Accounting Knowledge Receiving Loan Masked as Purchase Invoice

I had hit by the wall. When I’m doing one of my client’s company account. It is related to limitation of not allowing sales invoice/purchase invoice to use Bank Account/Cash Account in line items.

By far the company has established more than 13 years, no issue with auditors. Just recently they switch the accountant to me. So this is my first time with the said client.

What interesting and frustrating is. The company purchase invoice include line item of loan cash from his/her vendor. Where Manager Does not allow it. For Repayment there is no interest only principal, even there is. it can be split at payment form in manager.

So as you assume the purchase invoice some items double as loan from its vendor.

Can the limitation lift from manager? or is there another way to do it?


Even the journal Entry does not allow it.

This limitation also affects me when doing bank reconciliation. The bank statement has the record but the manager can’t reflect.

if I record as receipt where by

debit bank
     credit revenue or expense will misrepresenting the nature of transaction / if I entered of liability account of the name of the vendor (loan financier) in payment voucher they prepare will conflict the transaction recorded in manager. If choose liability account it will left the  liability account loan financier account it will balloon as the payment will be made at account payable instead liability account loan financier account. and only the account payable will be overpaid when payment is made.

Does the supplier actually deliver cash to your client? That is the only circumstance under which a bank account would be involved.

Or does the supplier simply extend credit? In that case, enter the full amount on the purchase invoice, but pay in accordance with the terms of the sales agreement. Unpaid amounts will remain due. This does not sound like a loan. It sounds like ordinary selling on credit.

actually they did via wire transfer.

Can you explain the situation more completely? I have these questions:

  • Whether by cash or wire transfer, why is the supplier transferring money to your client, who is purchasing goods from the supplier?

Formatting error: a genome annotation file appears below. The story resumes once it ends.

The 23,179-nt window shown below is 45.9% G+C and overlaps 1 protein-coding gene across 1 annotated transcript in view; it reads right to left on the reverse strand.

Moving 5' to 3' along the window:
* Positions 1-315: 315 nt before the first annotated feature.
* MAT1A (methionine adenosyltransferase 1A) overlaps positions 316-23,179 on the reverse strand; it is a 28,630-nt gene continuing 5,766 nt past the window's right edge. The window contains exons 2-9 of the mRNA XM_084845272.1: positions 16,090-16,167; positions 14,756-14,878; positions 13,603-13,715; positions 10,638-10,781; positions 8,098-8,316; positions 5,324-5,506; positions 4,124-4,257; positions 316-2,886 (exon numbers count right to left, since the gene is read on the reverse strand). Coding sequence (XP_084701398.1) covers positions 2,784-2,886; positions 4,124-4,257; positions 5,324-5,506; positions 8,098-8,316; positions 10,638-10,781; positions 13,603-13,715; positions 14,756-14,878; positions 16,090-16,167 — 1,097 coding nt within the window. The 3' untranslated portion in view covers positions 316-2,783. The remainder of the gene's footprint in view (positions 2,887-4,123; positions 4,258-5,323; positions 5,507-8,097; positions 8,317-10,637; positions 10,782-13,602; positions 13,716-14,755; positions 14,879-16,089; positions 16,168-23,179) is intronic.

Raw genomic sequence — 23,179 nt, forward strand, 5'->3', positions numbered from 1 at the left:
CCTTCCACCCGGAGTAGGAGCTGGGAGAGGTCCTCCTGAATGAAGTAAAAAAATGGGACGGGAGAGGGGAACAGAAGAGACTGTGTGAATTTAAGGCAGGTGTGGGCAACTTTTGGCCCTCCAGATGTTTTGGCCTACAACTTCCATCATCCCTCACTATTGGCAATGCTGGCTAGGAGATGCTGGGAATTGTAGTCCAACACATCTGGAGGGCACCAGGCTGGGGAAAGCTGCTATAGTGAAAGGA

• If the supplier is including delivery of money on an invoice with other goods, why is this not simply a discount?
  • If this is some form of marketing assistance advance (which manufacturers sometimes provide to promote distribution of their products), was the invoice just a method of recording the transaction? If so, it should be entered as a receipt, not a purchase invoice.

Basically the company director and their vendor are on trust basis, basically the vendor use the companies license to acquire government projects, in return favour like short term loan. However, instead formal agreement they sent to the company instant transfer cash and purchase invoice.

Hence the topic.

The company are consultant professional service.

No physical supply, discount or promotion . the purchase invoice line items some are purchase for training service and 1 or 2 is a short term loan without interest, not more than 3,000 ringgit malaysia.

As far the director explain to me they are long known each other. A mutual benefit in other words. The track record of the company, they paid off all the loan they had last years with the vendor, most of the loan are spent like rent, electricity some are for paying overdue companies car loan. the small expenses.

Suprisingly this company is clean. The only debt they have is towards the auditor company secretary and car loan with less than 9,000 ringgit malaysia left to pay off.

so what are my options? do I have to break their normal pattern or lubos able to lift the limitation or @tut had other way to record it without misrepresentation?

The issue with the third question last sentences, is the vendor is supplier for manpower in training service as well as financier for short term loan, The vendor deliberately sent to the company their sales invoice with short term loan recorded in. No other paper evidence to show than the purchase invoice itself. they keep it simple. The company didn’t break the trust at all. if not I would be in hell if the client has lot of debt pile up. and they are old folks.

As I noted it, auditor does not find any fraud, no misconduct. the short term too immaterial to consider having written agreement and pass it off as accepted practice. They have same auditors for years.

Here is one way to record this:

Create a liability account for the loan. Enter a purchase invoice matching the supplier’s sales invoice, entering the loan amount as a negative number. Since the loan is not an inventory item, it affects nothing except the Accounts payable balance. In this respect, it is no different than the other lines on the invoice, but will decrease the Accounts payable balance rather than increasing it. At the same time, enter a receipt for the wire transfer. Post it to Accounts payable for the supplier. The supplier’s sales invoice serves as documentation of both transactions.